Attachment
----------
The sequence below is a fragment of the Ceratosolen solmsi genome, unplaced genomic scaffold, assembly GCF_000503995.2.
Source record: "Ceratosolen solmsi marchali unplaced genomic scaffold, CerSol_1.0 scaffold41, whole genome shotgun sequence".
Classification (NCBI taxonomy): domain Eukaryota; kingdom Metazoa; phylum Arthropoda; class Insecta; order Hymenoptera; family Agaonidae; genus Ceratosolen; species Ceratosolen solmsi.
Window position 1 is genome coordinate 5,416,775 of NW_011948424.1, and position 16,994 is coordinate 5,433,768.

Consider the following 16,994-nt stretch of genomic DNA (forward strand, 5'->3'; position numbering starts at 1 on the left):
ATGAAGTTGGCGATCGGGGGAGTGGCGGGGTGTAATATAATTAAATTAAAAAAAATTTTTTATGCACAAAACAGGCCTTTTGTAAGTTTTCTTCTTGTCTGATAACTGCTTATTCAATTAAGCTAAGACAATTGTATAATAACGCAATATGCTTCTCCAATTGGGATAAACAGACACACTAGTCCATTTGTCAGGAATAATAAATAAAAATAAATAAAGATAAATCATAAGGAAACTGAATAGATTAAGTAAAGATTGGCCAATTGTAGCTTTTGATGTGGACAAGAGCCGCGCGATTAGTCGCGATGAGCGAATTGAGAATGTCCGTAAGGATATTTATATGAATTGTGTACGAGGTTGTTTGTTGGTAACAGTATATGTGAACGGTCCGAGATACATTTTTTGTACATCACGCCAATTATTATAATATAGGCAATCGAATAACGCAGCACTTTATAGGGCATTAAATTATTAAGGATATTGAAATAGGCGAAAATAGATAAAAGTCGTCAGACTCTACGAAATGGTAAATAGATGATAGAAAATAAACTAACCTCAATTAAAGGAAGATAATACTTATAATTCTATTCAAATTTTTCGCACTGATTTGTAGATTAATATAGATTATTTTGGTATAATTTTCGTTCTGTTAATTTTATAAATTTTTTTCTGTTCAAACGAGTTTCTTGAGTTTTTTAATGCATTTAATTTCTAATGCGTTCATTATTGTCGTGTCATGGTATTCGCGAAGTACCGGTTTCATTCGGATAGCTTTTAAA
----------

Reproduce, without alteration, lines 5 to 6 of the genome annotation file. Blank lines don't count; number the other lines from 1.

Consider the following 16,994-nt stretch of genomic DNA (forward strand, 5'->3'; position numbering starts at 1 on the left):
ATGAAGTTGGCGATCGGGGGAGTGGCGGGGTGTAATATAATTAAATTAAAAAAAATTTTTTATGCACAAAACAGGCCTTTTGTAAGTTTTCTTCTTGTCTGATAACTGCTTATTCAATTAAGCTAAGACAATTGTATAATAACGCAATATGCTTCTCCAATTGGGATAAACAGACACACTAGTCCATTTGTCAGGAATAATAAATAAAAATAAATAAAGATAAATCATAAGGAAACTGAATAGATTAAGTAAAGATTGGCCAATTGTAGCTTTTGATGTGGACAAGAGCCGCGCGATTAGTCGCGATGAGCGAATTGAGAATGTCCGTAAGGATATTTATATGAATTGTGTACGAGGTTGTTTGTTGGTAACAGTATATGTGAACGGTCCGAGATACATTTTTTGTACATCACGCCAATTATTATAATATAGGCAATCGAATAACGCAGCACTTTATAGGGCATTAAATTATTAAGGATATTGAAATAGGCGAAAATAGATAAAAGTCGTCAGACTCTACGAAATGGTAAATAGATGATAGAAAATAAACTAACCTCAATTAAAGGAAGATAATACTTATAATTCTATTCAAATTTTTCGCACTGATTTGTAGATTAATATAGATTATTTTGGTATAATTTTCGTTCTGTTAATTTTATAAATTTTTTTCTGTTCAAACGAGTTTCTTGAGTTTTTTAATGCATTTAATTTCTAATGCGTTCATTATTGTCGTGTCATGGTATTCGCGAAGTACCGGTTTCATTCGGATAGCTTTTAAA